Arthur Blank: NFL games in London 'will lead to' a team there
Falcons owner Arthur Blank believes that NFL games in London "will lead to" a team playing there and the time it'll take is "less than you think."
The NFL offseason means time to look at the big picture and reflect on the league's borders. Dolphins owner Stephen Ross thinks it involves Los Angeles "within five years." And Falcons owner Arthur Blank sees a future in Europe.
Specifically, London. Asked by Peter King of theMMQB.com whether the games in London will lead to more games or a franchise, Blank believes one will lead into the other.
"I think it will lead to [a team]," Blank said. "I think it will start with an increased number of games. That will be translated into a very successful series of games, and eventually, I think a franchise. And maybe more than one. London’s a big city ... I think eventually having that many games says that we really are playing a season in London, so we probably ought to have a team here. I think it will be a natural progression to a team."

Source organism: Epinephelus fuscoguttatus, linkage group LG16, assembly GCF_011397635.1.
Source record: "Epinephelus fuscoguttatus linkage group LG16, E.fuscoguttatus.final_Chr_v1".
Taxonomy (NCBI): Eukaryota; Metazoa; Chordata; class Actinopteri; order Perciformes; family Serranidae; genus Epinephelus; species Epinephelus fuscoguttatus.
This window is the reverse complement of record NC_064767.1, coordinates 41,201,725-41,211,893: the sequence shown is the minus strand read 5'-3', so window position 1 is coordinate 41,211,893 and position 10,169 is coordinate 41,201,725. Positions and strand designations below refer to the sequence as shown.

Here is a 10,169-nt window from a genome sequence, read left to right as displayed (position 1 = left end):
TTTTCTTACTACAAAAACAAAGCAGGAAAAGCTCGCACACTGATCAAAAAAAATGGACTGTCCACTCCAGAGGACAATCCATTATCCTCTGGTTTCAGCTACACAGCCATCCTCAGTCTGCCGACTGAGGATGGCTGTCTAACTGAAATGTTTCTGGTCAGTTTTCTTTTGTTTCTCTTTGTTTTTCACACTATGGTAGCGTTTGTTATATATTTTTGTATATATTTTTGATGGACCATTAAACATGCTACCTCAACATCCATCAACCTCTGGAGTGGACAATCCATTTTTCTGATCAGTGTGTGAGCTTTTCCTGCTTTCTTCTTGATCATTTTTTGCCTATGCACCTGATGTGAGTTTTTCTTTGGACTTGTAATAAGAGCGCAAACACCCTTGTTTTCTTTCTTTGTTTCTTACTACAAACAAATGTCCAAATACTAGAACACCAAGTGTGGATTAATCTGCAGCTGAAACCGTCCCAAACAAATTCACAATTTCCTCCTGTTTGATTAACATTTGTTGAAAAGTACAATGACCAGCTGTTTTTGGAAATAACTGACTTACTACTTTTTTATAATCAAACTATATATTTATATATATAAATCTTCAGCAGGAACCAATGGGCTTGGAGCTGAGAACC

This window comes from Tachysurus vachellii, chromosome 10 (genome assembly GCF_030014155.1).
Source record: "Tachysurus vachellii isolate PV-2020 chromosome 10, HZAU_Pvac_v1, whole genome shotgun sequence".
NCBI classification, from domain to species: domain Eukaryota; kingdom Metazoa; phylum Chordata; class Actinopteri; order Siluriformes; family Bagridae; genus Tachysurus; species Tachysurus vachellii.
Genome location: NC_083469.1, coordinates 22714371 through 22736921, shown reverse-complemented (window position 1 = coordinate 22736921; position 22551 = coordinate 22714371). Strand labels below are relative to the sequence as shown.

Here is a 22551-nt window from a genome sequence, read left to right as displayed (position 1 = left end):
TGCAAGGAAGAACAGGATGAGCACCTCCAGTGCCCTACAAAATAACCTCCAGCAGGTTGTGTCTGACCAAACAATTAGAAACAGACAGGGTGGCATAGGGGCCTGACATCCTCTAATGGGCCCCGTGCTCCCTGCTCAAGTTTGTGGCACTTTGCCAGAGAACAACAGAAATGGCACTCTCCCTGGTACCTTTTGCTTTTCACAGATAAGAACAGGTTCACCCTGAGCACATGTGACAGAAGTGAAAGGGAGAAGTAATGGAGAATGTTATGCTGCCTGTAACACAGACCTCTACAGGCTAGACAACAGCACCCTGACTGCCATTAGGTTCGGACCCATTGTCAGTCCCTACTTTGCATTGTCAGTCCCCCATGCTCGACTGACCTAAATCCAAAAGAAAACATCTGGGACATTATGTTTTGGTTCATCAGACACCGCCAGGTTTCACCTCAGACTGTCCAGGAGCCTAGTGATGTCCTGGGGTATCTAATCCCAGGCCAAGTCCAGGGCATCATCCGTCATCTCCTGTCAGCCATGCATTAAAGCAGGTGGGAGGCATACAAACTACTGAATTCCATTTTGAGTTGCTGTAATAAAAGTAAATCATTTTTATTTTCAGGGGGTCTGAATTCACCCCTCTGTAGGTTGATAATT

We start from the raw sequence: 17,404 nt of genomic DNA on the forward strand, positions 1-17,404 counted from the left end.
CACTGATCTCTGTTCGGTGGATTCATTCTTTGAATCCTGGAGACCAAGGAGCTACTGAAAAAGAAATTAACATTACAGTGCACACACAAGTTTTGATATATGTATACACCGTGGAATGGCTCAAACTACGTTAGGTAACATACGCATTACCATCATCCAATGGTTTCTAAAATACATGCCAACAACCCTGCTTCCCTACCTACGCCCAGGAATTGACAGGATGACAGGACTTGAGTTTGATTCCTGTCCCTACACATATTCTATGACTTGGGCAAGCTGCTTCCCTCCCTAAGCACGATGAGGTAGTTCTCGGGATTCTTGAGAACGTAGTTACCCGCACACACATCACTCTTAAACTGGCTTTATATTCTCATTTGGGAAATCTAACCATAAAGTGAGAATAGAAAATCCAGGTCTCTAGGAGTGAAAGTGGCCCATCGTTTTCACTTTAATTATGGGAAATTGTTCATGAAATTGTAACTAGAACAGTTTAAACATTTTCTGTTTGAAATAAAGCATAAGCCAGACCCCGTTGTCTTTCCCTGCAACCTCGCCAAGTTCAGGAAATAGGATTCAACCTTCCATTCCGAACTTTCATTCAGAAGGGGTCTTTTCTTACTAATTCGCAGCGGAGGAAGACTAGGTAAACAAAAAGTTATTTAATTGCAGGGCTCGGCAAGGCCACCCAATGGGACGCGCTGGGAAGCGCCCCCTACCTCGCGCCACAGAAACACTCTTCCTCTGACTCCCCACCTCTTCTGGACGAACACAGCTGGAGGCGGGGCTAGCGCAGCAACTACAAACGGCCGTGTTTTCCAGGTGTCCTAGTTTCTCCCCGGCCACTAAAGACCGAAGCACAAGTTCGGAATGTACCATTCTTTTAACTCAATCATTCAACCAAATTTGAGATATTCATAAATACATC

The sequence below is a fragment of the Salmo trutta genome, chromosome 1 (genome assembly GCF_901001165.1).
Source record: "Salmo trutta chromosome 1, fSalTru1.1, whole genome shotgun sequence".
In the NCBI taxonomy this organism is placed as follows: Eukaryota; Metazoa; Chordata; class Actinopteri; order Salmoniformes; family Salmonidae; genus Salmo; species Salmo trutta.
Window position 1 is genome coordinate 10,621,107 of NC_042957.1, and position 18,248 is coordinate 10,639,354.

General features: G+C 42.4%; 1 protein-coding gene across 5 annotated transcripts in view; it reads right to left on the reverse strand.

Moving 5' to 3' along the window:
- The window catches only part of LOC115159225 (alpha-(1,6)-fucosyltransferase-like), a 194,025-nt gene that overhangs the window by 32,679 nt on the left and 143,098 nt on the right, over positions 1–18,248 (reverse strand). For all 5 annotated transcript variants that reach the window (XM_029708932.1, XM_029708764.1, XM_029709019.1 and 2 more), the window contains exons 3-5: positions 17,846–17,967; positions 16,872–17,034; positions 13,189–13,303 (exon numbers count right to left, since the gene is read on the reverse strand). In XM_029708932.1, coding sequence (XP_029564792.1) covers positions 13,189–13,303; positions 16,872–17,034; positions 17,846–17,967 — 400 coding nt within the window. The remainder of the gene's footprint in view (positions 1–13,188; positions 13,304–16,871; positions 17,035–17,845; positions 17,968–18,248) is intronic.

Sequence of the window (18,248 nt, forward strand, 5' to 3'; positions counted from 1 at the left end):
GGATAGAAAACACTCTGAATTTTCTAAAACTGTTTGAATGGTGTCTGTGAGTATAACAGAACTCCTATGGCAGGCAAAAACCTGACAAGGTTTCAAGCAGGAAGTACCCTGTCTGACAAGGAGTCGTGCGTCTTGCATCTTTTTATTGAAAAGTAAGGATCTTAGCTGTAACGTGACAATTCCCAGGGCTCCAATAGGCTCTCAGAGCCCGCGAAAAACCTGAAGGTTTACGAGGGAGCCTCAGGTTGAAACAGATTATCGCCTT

Wait, what? Maybe more than one? Talk about the cart before the horse if you're plugging TWO teams into London. Maybe Blank's right and it happens. But let's get one in there first.
And how many years will it take that to happen?
"Less than you’d think," Blank said. "The success has been remarkable, and I don’t see any reason why it’s going to slow down."
Blank pointed to the success of London games ("all three of the games for 2014 sold out immediately, 240,000 tickets") and said he's "very optimistic" about an NFL franchise ending up in London.
"I think that it’s proved conclusive that fans will come out when they see the real players playing games that are really meaningful, as opposed to NFL Europe," Blank said. "There’s been discussion about potentially having a franchise in London. I’m very optimistic. The approach that the international committee and the commissioner have taken is, ‘Let’s do London right, and then move from there to potentially somewhere else.'
"I’m sure there are wonderful cities in Europe, and elsewhere."
The biggest issue for the NFL is the logistics of an NFL team. Travel is a major issue and, just hazarding a guess here, players are more likely to want to live in America than they are Europe.
But if the NFL wants to expand to Europe, the NFL will expand to Europe. Blank's comments prove as much.
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